The first order of business, say Pentagon officials, is the drafting of new regulations. To be clear, the rule changes under discussion won't dictate how troops feel about the change, but will strictly enforce how they act on it.

For the time being, the ban is still in place and Gay troops are not encouraged to come out to their commanders.

'The implementation and certification process will not happen immediately; it will take time,' Air Force Chief of Staff General Norton Schwartz said in an e-mail to airmen after the Senate passed legislation repeal.

Recommendations to implement the repeal were outlined in a 67-page report last month and must now be formed into concrete regulations. Pentagon officials announced this week that there is no set timeline for how long it will take before defense officials complete the implementation plan, but they did certify that the change will not damage combat readiness.

Secretary of Defense Robert Gates says that the implementation plan will outline how to deal with a recruiter who refuses to process recruits who say they are Gay, or if a servicemember requests a new sleeping area away from a Gay roommate, and so on.

The health and social benefits are a shadowy area that the Pentagon says they are trying to work through.

In some cases, servicemembers may be able to designate a same-sex partner for benefits. In most cases, however, they are treated much like unmarried heterosexual couples - meaning that same-sex partners won't be able to share on-base housing, and commanders don't have to make allowances for same-sex couples when making duty assignments around the globe.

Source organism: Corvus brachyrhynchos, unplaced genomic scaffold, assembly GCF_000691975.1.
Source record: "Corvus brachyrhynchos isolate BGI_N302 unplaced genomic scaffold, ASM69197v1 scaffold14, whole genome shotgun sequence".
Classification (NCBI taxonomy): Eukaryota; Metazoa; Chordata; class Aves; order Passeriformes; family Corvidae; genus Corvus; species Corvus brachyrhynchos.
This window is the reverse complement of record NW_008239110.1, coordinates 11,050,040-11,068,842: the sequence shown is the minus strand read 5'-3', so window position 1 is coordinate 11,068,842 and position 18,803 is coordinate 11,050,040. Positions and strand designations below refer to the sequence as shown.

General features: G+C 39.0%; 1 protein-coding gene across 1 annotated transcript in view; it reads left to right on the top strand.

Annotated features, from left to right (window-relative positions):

Still, Pentagon officials say this is just the early stages of planning; nothing is concrete. Gates has said the military will not drag out the implementation process, but it will move carefully and deliberately.

'Successful implementation will depend upon strong leadership, a clear message and proactive education throughout the force. With a continued and sustained commitment to core values of leadership, professionalism and respect for all, I am convinced that the U.S. military can successfully accommodate and implement this change, as it has others in history.'

Local Gay vets sound off One local former Navy Lieutenant, Andrew Kamins, who served from 1995-2000 aboard the aircraft carrier USS Carl Vinson (CVN 70) and the destroyer USS Merrill (DD 976), says the repeal of DADT is just one step in the process of unraveling the mess the discriminatory policy has created.

'Only the DADT statute has been repealed. The policy remains in the UCMJ and is still the official rule governing LGBT servicemembers. Repealing the statute puts control of the policy back to where it was in 1993 prior to the statute,' Kamins told SGN. 'Repeal of the rule is now in the military's hands. President Obama and Secretary gates have acknowledged the costs of the policy and pledged to change it, but nothing actually compels them to do so, or governs the implementation or timeline for repeal. Presumably, the Ninth Circuit will stay the implementation of the court injunction doing away with DADT, but the court case has not yet been mooted and will probably not be dismissed until the actual policy is changed. I am cautiously optimistic that new rules will be put in place and implemented expeditiously, but it is still important to make sure that we continue monitoring.'